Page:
[1664] Perineural Invasion or Neurogenesis?

Ana Maria Cano-Valdez, Nelly Cruz-Viruel, Hugo Dominguez-Malagon. Instituto Nacional de Cancerologia, Mexico City, Mexico; Hospital Juarez de Mexico, Mexico City, Mexico

Background: BACKGROUND. Perineural invasion (PNI) is a common phenomenon frequently observed in carcinomas of several organs and in some tumors is considered a prognostic factor for recurrence after surgical treatment. Together with PNI we have frequently observed nerve hypertrophy (NH). That 's why we postulate that nerve fibers may be produced in situ or their growth may be stimulated by neoplastic factors that induce nerve proliferation and hypertrophy. To investigate this possibility, we examined the size of nerve fibers and the expression of diverse growth factors and nerve markers in a group of carcinomas with PNI.
Design: METHODS. Thirty six cases of carcinomas with PNI and nerve fiber hypertrophy (NH) were collected (Group I), and compared with 23 cases neither PNI nor NH (Group II). The paraffin blocks were selected and tissue microarrays were performed. Immunohistochemical studies were done on tissue macroarrays (“microchops”) using antibodies against: low-affinity nerve growth receptor p75NTR (CD56), S-100 protein, platelet derived growth factor receptor (PDGFR) and epithelial growth factor receptor (EGFR). Comparative analysis of expression in both groups and the presence of NH were done and statistical analysis was performed using student T test.
Results: RESULTS. NH and PNI were easily seen on routine slides in all cases of Group I, while only 3 cases of Group II showed H&E visible nerve fibers, and they required S-100 protein to highlight them. Average nerve size was 0.23cm in group I, whereas 0.018cm nerve thick was observed in control group. A greater NGFR expression was observed in group I (47% vs 23%). However, statistical difference wasn't significant. No differences were found with S100, PDGF and EGFR.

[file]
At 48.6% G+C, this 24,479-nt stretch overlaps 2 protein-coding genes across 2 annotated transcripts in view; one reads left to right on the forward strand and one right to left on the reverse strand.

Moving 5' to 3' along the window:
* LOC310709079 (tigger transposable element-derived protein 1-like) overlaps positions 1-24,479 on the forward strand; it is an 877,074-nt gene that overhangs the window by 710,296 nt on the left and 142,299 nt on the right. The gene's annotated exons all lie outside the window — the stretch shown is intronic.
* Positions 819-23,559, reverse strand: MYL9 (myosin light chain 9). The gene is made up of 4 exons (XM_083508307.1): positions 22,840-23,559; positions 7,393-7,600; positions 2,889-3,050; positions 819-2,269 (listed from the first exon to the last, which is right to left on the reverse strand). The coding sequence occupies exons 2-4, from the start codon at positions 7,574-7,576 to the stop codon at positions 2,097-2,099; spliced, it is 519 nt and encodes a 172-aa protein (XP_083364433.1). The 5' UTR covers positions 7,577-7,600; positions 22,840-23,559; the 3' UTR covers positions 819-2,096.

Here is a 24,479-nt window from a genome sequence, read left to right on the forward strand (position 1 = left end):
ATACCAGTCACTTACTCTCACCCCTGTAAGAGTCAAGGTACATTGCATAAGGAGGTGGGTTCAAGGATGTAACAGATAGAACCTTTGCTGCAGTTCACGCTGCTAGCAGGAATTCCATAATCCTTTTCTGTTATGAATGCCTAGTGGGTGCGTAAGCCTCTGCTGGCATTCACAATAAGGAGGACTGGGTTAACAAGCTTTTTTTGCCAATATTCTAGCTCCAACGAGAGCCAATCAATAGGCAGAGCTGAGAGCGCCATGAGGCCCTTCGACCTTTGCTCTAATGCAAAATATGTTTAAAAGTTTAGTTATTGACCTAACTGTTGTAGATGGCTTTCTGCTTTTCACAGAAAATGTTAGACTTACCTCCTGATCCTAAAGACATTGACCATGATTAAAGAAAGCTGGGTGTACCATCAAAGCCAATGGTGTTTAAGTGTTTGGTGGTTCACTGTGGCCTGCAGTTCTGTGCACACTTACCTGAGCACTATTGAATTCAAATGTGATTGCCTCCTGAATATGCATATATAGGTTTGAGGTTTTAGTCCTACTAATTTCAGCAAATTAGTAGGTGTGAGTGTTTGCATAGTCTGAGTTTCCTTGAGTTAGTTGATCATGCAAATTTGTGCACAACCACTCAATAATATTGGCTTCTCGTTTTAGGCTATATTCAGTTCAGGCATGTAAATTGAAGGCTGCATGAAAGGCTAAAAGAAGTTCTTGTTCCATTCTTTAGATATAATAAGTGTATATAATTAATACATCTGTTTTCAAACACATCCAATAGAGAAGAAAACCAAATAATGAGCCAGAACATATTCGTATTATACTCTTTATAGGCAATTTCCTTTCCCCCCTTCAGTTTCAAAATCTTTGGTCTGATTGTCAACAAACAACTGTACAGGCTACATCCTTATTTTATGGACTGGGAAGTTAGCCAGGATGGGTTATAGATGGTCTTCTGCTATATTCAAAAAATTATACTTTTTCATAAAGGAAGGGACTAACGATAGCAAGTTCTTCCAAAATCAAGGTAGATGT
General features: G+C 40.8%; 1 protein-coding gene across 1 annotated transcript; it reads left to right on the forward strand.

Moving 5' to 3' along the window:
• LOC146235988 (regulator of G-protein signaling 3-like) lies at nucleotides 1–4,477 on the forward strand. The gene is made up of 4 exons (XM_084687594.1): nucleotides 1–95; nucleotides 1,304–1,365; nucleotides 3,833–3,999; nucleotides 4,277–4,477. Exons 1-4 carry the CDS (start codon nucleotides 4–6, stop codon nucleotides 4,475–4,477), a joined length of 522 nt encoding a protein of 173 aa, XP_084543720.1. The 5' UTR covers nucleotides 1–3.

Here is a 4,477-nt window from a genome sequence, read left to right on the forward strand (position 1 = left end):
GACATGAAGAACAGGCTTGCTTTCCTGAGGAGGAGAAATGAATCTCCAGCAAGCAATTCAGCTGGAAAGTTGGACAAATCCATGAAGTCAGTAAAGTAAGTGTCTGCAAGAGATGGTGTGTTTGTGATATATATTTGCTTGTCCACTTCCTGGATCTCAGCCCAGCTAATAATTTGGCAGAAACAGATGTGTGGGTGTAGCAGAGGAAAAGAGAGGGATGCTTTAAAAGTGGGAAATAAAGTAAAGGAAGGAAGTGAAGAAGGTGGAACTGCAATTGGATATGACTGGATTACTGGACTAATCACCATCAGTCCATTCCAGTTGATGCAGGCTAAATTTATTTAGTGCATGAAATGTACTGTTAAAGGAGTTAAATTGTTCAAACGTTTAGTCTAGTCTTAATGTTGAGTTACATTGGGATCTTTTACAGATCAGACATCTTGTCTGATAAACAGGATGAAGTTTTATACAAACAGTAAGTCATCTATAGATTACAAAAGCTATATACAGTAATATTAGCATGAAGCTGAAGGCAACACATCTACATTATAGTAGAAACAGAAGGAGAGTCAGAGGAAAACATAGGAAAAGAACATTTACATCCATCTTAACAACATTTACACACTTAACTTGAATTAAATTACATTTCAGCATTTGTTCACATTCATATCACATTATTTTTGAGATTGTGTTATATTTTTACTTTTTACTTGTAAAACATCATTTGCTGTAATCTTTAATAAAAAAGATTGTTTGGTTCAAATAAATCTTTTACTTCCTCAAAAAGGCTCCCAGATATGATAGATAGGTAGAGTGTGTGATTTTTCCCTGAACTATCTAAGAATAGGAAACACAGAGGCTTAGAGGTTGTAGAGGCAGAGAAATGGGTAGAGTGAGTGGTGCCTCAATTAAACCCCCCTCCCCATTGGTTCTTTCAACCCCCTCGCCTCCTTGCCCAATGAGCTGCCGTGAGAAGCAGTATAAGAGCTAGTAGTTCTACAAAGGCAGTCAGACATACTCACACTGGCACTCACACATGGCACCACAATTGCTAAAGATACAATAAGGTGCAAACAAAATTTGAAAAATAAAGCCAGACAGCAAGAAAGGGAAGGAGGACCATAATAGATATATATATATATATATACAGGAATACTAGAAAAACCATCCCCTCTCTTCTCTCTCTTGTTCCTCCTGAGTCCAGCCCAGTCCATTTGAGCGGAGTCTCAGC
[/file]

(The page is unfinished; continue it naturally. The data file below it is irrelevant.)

Conclusions: CONCLUSIONS. Our findings don't support the neurogenesis theory. However, use of therapies directed against tumoral neurotrophins as potential molecular targets may be useful to limit recurrence, dissemination and in consequence, to improve survival. Nevertheless, it is necessary to carry out more studies analyzing other factors of nervous growth to support this theory.
Category: Pathobiology

Wednesday, March 2, 2011 9:30 AM

Poster Session V # 245, Wednesday Morning

 

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